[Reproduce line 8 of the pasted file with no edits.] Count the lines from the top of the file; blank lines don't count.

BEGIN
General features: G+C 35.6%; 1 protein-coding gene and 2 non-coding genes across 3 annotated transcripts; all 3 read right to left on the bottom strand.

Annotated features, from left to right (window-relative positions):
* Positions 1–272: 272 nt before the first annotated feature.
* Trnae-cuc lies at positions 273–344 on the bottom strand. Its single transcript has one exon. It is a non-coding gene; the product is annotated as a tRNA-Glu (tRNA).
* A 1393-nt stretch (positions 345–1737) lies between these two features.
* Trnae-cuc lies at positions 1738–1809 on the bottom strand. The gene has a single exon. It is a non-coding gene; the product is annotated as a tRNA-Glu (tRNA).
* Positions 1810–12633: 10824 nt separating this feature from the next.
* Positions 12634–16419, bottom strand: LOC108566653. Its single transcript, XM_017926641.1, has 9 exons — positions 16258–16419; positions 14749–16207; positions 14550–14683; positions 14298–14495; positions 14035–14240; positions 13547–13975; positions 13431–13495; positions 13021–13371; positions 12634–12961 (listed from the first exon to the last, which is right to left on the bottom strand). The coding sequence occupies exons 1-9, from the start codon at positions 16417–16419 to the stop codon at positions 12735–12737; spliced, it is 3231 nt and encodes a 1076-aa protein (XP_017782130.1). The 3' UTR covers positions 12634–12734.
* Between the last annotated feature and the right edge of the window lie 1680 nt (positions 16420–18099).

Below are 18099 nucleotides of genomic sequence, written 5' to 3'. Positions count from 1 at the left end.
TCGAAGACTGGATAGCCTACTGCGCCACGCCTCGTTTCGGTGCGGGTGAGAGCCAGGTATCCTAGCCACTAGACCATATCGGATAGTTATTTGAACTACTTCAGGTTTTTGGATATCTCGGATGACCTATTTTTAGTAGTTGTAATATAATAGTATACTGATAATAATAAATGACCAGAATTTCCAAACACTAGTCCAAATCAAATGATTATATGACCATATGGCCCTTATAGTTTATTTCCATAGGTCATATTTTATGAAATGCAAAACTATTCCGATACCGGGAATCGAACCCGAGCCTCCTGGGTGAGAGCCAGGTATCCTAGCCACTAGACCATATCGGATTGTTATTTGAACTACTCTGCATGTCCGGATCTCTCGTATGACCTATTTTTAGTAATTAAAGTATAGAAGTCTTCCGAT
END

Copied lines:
* Positions 12634–16419, bottom strand: LOC108566653. Its single transcript, XM_017926641.1, has 9 exons — positions 16258–16419; positions 14749–16207; positions 14550–14683; positions 14298–14495; positions 14035–14240; positions 13547–13975; positions 13431–13495; positions 13021–13371; positions 12634–12961 (listed from the first exon to the last, which is right to left on the bottom strand). The coding sequence occupies exons 1-9, from the start codon at positions 16417–16419 to the stop codon at positions 12735–12737; spliced, it is 3231 nt and encodes a 1076-aa protein (XP_017782130.1). The 3' UTR covers positions 12634–12734.